If that’s the case, why does nonfiction allow something as unreliable as memories? The idea is that the writer is truly recounting the memory, not whether or not it actually occurred. The experience is born out of the memory of the event. A memoir is a recounting of memory. It has to be a truthful recounting of only what’s remembered and what is researched.
If history is really what makes humans human, it seems like the effort to be more respectful and inclusive of other peoples has to include the acknowledgement of and effort to learn about history.
Ooligan Press is pleased to announce the acquisition of the untitled memoir from Rosa del Duca. In 1999, Rosa del Duca joined the National Guard. It was her opportunity to make something more of her life, but as her unease over the military’s role reaches a boiling point with the attacks on 9/11, Rosa comes to the realization that she is a conscientious objector. She must now decide how far she is willing to go to stand up for what she believes in—and what she is willing to sacrifice in return. We are excited to be able to work with del Duca on her first full-length literary work.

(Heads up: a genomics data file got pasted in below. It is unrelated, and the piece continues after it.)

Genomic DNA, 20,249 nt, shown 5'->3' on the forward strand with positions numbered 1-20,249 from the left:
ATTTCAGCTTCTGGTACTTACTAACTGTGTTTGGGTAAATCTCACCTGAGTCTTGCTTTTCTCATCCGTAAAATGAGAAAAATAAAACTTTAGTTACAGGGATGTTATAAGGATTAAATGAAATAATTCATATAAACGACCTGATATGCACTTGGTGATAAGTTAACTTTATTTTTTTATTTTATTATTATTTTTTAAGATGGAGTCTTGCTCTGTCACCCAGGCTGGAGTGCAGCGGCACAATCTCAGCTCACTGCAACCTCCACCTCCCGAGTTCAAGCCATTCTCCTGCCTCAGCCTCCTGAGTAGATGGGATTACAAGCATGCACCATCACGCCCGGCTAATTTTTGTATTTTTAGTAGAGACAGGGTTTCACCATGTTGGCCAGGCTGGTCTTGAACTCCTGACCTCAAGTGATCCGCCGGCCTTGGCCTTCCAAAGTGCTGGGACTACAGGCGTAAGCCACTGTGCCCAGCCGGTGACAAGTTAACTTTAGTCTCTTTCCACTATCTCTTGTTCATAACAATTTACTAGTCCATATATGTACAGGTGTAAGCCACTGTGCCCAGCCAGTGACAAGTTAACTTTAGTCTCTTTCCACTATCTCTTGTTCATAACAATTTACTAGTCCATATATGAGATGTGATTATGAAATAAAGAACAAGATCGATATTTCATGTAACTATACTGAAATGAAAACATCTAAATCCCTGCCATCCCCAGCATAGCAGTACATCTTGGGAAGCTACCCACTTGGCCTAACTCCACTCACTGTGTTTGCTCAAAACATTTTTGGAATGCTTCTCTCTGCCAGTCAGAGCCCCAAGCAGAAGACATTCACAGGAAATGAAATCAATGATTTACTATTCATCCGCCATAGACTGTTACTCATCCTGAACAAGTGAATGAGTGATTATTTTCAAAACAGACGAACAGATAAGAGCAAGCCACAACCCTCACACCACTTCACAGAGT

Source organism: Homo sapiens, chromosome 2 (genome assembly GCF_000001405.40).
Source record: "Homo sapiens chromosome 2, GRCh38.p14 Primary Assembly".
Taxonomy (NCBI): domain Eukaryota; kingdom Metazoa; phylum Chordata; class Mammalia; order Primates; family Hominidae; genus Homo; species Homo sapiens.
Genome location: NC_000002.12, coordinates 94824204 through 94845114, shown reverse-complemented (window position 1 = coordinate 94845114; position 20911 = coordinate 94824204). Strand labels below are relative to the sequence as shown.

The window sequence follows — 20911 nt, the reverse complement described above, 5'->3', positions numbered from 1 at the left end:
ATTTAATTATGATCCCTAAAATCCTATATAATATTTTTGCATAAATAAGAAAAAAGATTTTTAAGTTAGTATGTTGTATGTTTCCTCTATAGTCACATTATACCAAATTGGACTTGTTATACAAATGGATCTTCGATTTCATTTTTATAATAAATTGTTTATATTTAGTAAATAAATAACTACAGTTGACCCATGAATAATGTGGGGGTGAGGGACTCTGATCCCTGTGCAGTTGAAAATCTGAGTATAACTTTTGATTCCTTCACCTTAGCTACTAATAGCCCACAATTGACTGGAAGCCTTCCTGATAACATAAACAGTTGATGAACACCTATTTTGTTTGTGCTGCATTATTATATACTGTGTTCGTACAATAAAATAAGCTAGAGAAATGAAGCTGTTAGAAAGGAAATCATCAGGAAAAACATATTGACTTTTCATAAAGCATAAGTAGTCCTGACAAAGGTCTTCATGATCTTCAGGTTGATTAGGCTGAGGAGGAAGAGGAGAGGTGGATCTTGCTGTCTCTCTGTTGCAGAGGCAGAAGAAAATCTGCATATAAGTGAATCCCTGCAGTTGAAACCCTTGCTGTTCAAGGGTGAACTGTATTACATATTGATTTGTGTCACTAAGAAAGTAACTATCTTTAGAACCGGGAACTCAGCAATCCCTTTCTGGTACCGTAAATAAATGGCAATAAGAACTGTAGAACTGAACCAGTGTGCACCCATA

In our past two posts, we’ve told you about our new team and developing protocols and a manual for the team. Now that fall has begun, Write to Publish planning is in full swing, and we have some announcements we can share with you!
A large part of our first term in existence as a team consisted of developing protocols for the members to come. Since Ooligan has never had a project development team before, we had to start from scratch in terms of how many projects we wanted to take on, how to incorporate both aspects of our team in weekly assignments, and how to balance the sheer amount of work that has to be done to help create books and plan a conference at the same time. Our first step? Create a manual for future managers to learn from and follow.
Here’s a quick reading guide—and thank heavens it’s a non-election year—for #summerreading in 2017.